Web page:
The number of servo samples on a track determines how frequently the read/write reference clock is updated. In many situations, it is desirable to provide for more frequent updates than provided by the servo sample rate, without significantly impacting the track format efficiency (the track format efficiency is the percentage of a track used for storing data). For this purpose, optional sync field 403 may be added to the track format. Sync field 403 (FIG. 4) is positioned between data sectors 402. The auxiliary sync field 403 typically comprises AGC/timing sync field 417 and start mark 418. The spacing of the information bits within AGC/timing sync field 417, are equal to the bit spacing of the servo field within the servo sector 401, i.e., T1, used to derive the clock signal 320 from servo sector 401. Optional start mark 418 is similar to servo start mark 407, and provides an absolute position indication within sync field 403. Therefore, detection and synchronization using these sync fields is identical to that previously explained for obtaining synchronization from one or more servo fields within in servo sector. Positioning additional sync fields 403 within a data track offer opportunity in the areas of data recovery and data integrity.

Disk drive manufacturers typically provide additional pad fields 415, 416 (FIG. 4) in their track formats to assure drive controller timing signals arrive and terminate in a manner that will provide for the accurate reading of servo and data information. Conditions contributing to this uncertainty include, toggling the recording head from write to read modes or read to write modes, and spindle speed variation. As shown in FIG. 4, these fields detract from the track area that may have otherwise been used for user data. Synchronizing the write and read data clocks to the servo bit spacing reduces timing signal uncertainty, resulting in smaller timing pad fields 404, 410 within pad fields 415, 416, and improved track format efficiency.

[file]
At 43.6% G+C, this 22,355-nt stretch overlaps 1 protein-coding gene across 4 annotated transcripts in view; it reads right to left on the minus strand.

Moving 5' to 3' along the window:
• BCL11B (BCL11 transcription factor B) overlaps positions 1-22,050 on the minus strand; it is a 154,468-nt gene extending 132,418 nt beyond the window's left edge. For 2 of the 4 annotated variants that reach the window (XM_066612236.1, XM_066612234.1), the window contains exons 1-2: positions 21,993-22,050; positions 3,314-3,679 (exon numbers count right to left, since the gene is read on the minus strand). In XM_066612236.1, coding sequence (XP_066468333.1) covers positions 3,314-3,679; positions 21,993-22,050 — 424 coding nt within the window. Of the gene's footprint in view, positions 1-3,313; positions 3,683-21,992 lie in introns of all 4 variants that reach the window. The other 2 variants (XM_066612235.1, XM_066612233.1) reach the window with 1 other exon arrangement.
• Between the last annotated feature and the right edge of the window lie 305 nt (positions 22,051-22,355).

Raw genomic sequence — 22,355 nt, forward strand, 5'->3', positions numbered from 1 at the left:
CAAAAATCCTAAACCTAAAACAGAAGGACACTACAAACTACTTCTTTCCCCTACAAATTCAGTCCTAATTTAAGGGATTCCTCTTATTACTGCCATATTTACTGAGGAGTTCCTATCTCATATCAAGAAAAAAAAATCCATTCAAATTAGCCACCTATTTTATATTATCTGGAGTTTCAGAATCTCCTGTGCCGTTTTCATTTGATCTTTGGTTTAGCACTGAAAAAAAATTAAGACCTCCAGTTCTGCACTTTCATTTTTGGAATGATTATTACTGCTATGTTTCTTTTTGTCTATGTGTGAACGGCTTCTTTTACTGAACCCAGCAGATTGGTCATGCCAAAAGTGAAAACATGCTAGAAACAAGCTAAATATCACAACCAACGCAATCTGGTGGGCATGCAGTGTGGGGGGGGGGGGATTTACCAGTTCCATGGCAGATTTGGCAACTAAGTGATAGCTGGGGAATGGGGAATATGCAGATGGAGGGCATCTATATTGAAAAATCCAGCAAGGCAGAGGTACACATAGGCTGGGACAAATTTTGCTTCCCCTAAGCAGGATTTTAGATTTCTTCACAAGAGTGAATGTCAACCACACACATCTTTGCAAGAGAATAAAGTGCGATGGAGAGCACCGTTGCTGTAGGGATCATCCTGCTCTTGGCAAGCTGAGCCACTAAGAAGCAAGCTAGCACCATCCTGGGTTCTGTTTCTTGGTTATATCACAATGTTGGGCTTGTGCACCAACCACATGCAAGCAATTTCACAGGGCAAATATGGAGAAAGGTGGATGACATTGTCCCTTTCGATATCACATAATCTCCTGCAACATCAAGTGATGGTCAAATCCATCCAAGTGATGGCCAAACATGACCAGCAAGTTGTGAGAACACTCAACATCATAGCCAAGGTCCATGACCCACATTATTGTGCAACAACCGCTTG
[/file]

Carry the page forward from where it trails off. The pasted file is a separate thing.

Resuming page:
We have described a means for deriving a read and write reference clock from servo information and sync information in the absence of errors. A clock recovery method must be provided when the primary servo information used to establish the reference frequency is corrupt, or otherwise unavailable. General clock signal recovery procedures are depicted in FIG. 6. The flow chart assumes a track format that includes a maximum of one auxiliary synchronization sector between servo sectors, similar to the track format shown in FIG. 4. In practice, both quantity and position of these auxiliary synchronization sectors will vary.